How to Induce Vomiting in Pets With Hydrogen Peroxide

How to Induce Vomiting in Pets With Hydrogen Peroxide

Pets, in general, and dogs, in particular, often tend to eat food they are not supposed to have. From raisins to chocolate, some of these foods can be quite dangerous, so pet parents might, at one point, have to induce vomiting even before they get to the vet clinic.

In today’s article, we’re looking at how you can induce vomiting in pets with hydrogen peroxide, but also several unsafe means of inducing vomiting — which we advise against. 

How does hydrogen peroxide work?

Inducing vomiting in dogs with this substance is safe, but we’d first and foremost like to mention that this method should never be used on cats — they can develop ulcers and hemorrhagic gastroenteritis. 

3% hydrogen peroxide is capable of causing a dog to vomit in as little as 15 minutes. Since many pets are not exactly keen on the smell or taste of the substance, you might have to first give your dog a small moist meal and only then make your pooch ingest the hydrogen peroxide solution. 

The more liquid there is in your pet’s stomach, the easier will the vomiting experience be. You can also mix hydrogen peroxide with water if your dog hasn’t had a meal or doesn’t seem to be in the mood to eat something right now. 

The right dose of hydrogen peroxide that can be used safely in our furry friends is one teaspoon per every 5 to 10 pounds of weight. 

However, even in very large dog breeds, you have to split the entire dosage into several smaller ones and give your dog one teaspoon at a time and wait for several minutes. 

Most vets agree that it’s not a good idea to use more than 3-4 teaspoons of hydrogen peroxide to induce vomiting, no matter your canine friend’s size. 

We’d also like to note that if more than two hours have passed since you suspect that your dog ate something that he or she shouldn’t have, you should not use hydrogen peroxide at all. Just get to the veterinary clinic as soon as possible.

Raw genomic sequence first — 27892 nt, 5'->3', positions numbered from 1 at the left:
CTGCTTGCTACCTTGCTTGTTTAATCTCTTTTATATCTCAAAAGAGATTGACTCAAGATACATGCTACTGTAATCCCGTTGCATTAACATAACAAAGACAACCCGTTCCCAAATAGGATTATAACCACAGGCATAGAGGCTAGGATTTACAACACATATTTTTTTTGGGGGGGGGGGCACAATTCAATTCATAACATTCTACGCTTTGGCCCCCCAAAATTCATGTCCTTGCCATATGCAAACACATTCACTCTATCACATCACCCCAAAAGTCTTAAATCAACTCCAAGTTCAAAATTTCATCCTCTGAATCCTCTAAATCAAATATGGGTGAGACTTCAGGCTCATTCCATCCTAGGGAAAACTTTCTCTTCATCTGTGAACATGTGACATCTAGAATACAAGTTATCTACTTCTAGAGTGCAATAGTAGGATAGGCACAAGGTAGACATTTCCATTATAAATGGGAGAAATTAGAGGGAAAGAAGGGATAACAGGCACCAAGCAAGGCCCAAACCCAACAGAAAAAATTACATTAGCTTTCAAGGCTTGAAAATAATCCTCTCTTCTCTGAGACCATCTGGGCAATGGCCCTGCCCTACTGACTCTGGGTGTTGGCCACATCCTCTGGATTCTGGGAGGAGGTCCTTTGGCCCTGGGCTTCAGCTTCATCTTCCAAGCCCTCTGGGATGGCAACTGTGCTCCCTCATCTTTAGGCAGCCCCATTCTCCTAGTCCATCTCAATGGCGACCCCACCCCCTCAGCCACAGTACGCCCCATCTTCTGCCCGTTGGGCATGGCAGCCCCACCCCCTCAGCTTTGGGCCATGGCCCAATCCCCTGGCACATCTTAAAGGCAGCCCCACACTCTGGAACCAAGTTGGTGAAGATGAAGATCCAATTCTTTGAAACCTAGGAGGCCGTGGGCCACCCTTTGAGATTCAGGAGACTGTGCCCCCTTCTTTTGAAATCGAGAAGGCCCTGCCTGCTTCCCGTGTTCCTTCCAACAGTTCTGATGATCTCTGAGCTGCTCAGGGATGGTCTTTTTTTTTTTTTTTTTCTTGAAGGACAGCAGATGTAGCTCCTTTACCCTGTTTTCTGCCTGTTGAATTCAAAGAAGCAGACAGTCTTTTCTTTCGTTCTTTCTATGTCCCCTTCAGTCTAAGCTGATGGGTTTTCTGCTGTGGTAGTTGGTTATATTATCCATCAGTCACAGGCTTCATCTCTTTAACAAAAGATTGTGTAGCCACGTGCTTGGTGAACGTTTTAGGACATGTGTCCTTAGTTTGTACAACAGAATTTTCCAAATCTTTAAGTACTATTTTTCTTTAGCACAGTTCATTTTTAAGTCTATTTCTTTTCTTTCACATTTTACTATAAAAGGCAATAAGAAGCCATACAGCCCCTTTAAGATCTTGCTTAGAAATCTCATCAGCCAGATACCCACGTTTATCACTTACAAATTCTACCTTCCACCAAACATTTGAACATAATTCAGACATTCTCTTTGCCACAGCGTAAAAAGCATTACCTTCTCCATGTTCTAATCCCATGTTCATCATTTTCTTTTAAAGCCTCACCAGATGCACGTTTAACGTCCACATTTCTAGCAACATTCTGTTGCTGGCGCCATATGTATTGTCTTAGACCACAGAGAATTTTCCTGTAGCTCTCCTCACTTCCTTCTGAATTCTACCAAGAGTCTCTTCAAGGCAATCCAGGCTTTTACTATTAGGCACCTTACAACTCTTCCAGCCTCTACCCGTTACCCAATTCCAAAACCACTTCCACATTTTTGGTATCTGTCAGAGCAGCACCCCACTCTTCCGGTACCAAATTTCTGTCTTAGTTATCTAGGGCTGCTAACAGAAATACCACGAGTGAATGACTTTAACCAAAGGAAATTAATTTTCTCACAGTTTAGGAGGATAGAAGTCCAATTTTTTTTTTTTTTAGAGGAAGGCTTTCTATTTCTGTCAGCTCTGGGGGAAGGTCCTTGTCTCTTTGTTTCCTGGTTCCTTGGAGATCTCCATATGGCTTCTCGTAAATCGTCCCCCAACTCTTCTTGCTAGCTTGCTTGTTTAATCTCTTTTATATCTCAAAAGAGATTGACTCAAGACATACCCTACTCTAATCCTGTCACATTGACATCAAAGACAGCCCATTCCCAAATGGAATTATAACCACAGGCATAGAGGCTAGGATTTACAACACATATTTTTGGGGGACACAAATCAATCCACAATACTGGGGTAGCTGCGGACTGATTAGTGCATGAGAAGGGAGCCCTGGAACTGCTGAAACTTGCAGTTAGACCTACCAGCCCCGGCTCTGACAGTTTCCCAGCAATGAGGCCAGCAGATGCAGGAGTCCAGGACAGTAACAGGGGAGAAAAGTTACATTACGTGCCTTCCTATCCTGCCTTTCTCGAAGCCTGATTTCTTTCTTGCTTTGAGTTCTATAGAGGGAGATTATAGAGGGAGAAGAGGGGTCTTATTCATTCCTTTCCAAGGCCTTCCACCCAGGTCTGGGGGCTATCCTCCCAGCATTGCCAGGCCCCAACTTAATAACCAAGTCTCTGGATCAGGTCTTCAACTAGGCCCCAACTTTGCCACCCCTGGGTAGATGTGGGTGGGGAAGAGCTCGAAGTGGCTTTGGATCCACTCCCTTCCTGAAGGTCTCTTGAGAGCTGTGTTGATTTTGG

Here are several more pieces of advice:

  • Make sure the peroxide solution isn’t expired
  • Use a turkey baster or an oral syringe to administer the solution
  • Try to keep your dog’s head in a relatively natural position so as not to cause choking
  • Walk your dog after he’s swallowed the hydrogen peroxide or try to play with him or her
  • If 15 minutes have passed and no vomiting has occurred, you can give your dog another dose of hydrogen peroxide
  • If you use more than two teaspoons and nothing happens, give him a third dose (only if his weight is above 15-30 pounds) and leave for the vet clinic immediately 

Hydrogen peroxide should never be used to cause vomiting in animals that have ingested caustic substances such as cleaning products or bleach as they can cause burns to the esophagus and other mucous membranes within the digestive system. 

Oily or petroleum-based products are included in the same category as they have a higher risk of being ingested into the lungs while the dog is vomiting. 

Dangerous ways of making pets vomit

The first and most obvious practice that we have to advise against is sticking something into your dog’s throat. Lots of people think that if they try to shove a pen or pencil tip into their dog’s mouth and they manage to touch the margin of the pharynx, the dog will start to vomit naturally. 

That is not the way things work and the procedure is unnecessarily dangerous, as well as stressful for your pet. 

Dogs do not have the same gag reflex as people, so you could risk scratching the inside of your pet’s mouth or making your pooch even more scared than he or she already is. 

Other things to avoid are oil, salt, and Ipecac, as using all of these things can have negative health effects. First of all, pets aren’t supposed to have salt as it can cause tremors or seizures — it’s not uncommon for some dogs to slip into a coma because of it. 

Oils are generally unsafe as they can cause pancreatitis, or if they are inhaled into your dog’s lungs, they can cause severe pneumonia. 

As for Ipecac, while it can indeed cause vomiting, it can lead to severe symptoms afterward. Most dogs that have ingested Ipecac experience changes in their heart rhythms and difficult breathing. 

make your dog vomit

When should you try to make your pet vomit?

If your dog has ingested one of the following things, you should attempt to induce vomiting right away using hydrogen peroxide (no other method as it is the only safe one). 

  • Over-the-counter human medication (ibuprofen and others)
  • Toxic foods (garlic, onion, raisins, chewing gum that contains artificial sweeteners, chocolate)
  • Cleaning products
  • Rat killers
  • Toxic plants (azalea, oleander, etc)
  • Insecticides and garden products 

You do have to consider that trying to make your pet vomit at home has its share of risks, with the main one being that the animal can choke or inhale what he/she’s vomiting. 

Too much hydrogen peroxide can also cause problems. However rare it is, there is something called peroxide-induced brain inflammation, which can lead to collapse. 

When should you not induce vomiting in pets?

If your dog has a history of seizures or is known to suffer from epilepsy, you should never attempt to induce vomiting. The same goes for situations where more than two or three hours since the ingestion have passed. 

Also, short-nosed (brachycephalic) dogs have a much higher likelihood of inhaling what they’re vomiting, so if you are the owner of such a breed, you should go to the vet clinic immediately instead. 

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